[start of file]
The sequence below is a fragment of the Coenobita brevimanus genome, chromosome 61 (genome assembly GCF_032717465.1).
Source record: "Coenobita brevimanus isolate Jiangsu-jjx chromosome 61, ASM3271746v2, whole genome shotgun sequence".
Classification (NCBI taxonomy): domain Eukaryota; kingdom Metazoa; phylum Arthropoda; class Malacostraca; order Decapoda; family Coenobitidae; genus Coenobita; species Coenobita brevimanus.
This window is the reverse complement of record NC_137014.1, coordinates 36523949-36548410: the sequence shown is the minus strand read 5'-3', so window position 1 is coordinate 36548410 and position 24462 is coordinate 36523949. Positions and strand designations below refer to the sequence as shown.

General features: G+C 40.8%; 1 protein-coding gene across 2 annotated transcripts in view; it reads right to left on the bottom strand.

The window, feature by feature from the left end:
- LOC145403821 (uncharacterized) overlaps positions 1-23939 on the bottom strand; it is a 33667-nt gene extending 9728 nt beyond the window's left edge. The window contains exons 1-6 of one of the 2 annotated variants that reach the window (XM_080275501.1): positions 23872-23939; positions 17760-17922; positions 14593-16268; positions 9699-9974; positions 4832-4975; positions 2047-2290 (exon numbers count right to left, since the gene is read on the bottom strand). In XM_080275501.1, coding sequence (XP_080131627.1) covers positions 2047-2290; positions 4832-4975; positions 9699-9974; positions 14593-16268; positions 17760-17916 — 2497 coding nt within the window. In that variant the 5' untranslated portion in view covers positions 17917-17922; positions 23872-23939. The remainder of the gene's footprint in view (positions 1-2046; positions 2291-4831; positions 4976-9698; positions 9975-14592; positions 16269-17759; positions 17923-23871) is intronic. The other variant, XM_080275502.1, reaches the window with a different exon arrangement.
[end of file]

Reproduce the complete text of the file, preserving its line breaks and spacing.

The sequence below is a fragment of the Coenobita brevimanus genome, chromosome 61 (genome assembly GCF_032717465.1).
Source record: "Coenobita brevimanus isolate Jiangsu-jjx chromosome 61, ASM3271746v2, whole genome shotgun sequence".
Classification (NCBI taxonomy): domain Eukaryota; kingdom Metazoa; phylum Arthropoda; class Malacostraca; order Decapoda; family Coenobitidae; genus Coenobita; species Coenobita brevimanus.
This window is the reverse complement of record NC_137014.1, coordinates 36523949-36548410: the sequence shown is the minus strand read 5'-3', so window position 1 is coordinate 36548410 and position 24462 is coordinate 36523949. Positions and strand designations below refer to the sequence as shown.

General features: G+C 40.8%; 1 protein-coding gene across 2 annotated transcripts in view; it reads right to left on the bottom strand.

The window, feature by feature from the left end:
- LOC145403821 (uncharacterized) overlaps positions 1-23939 on the bottom strand; it is a 33667-nt gene extending 9728 nt beyond the window's left edge. The window contains exons 1-6 of one of the 2 annotated variants that reach the window (XM_080275501.1): positions 23872-23939; positions 17760-17922; positions 14593-16268; positions 9699-9974; positions 4832-4975; positions 2047-2290 (exon numbers count right to left, since the gene is read on the bottom strand). In XM_080275501.1, coding sequence (XP_080131627.1) covers positions 2047-2290; positions 4832-4975; positions 9699-9974; positions 14593-16268; positions 17760-17916 — 2497 coding nt within the window. In that variant the 5' untranslated portion in view covers positions 17917-17922; positions 23872-23939. The remainder of the gene's footprint in view (positions 1-2046; positions 2291-4831; positions 4976-9698; positions 9975-14592; positions 16269-17759; positions 17923-23871) is intronic. The other variant, XM_080275502.1, reaches the window with a different exon arrangement.